• Monday, July 15, 2024
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UN condemns multiple bomb attacks in Borno

UN chief unveils new policy brief to boost peace, security

The United Nations has condemned the recent suicide bombings that targeted civilian populations in Gwoza Local Government Area of Borno State.

The attacks, which occurred on Saturday, have resulted in the death of eighteen persons and numerous injured.

In a statement released by Mohamed Fall, the UN Resident Coordinator, the UN expressed deep concern over the attacks.

“The exact number of people killed and injured remains unknown, but it appears that dozens of people have reportedly been killed and others seriously injured,” Fall stated.

According to the statement, members of a non-state armed group allegedly attacked a wedding party in Gwoza town using a person-borne improvised explosive device.

The initial attack reportedly killed dozens, including children, women, and men. This was followed by two additional attacks later in the day.

“I am horrified by this attack on civilian populations and condemn such acts in the strongest terms.

“I stand in solidarity with the Government of Nigeria, and the families and communities of all those affected.

Read also: Death toll reaches 18, many injured in Borno wedding suicide bomb attack

“On behalf of the United Nations, I remind all parties to the conflict to adhere to their obligations under international humanitarian law to protect civilians from harm”, Fall said.

Fall also conveyed his condolences to the Borno State Government and offered UN support to aid the victims.

The Borno State Emergency Management Agency (SEMA), confirmed the death toll from the suicide bombings was 18.

Initially, the police reported six fatalities, but SEMA has confirmed that the number of deaths has risen. The victims include adult males, females, and children.

Barkindo Saidu, Director-General of Borno SEMA, confirmed a situation report, revealing that the first blast occurred at a wedding ceremony, while the second blast happened at the funeral service of the initial victims, when another female suicide bomber attacked the congregation.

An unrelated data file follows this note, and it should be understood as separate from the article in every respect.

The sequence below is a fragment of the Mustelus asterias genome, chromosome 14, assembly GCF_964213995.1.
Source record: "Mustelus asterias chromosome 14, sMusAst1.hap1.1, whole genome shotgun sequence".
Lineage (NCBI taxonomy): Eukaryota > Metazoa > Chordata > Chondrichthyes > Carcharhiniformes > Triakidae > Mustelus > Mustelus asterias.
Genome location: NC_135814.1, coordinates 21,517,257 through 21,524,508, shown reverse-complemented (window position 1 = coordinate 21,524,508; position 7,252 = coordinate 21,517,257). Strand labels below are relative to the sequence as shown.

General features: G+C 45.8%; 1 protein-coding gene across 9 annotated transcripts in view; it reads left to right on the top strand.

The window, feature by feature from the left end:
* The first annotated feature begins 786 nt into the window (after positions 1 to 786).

“19 people seriously injured were conveyed to Maiduguri in four ambulances, while 23 others are waiting for military escort in the Medical Regimental Services (MRS) Clinic,” Saidu said.

He added that emergency drugs have been mobilized to address the shortage in Gwoza and efforts are underway to coordinate air support for the victims.

The attacks, allegedly carried out by female suicide bombers suspected to be members of the Boko Haram terrorist group, have shocked the people of Borno State, recall the height of the insurgency between 2004 and 2014.

The attacks were orchestrated by the Boko Haram faction led by Ali Ngulde, which has been suppressed by its breakaway faction, Islamic State West African Province (ISWAP), following the death of Boko Haram leader Abubakar Shekau.

The use of female members and captives for suicide bombings has been a tactic of the group under Shekau’s leadership, highlighting the brutal strategies employed by the insurgents.

The United Nations and humanitarian agencies continue to offer support and assistance to the affected communities as they cope with the aftermath of these devastating attacks.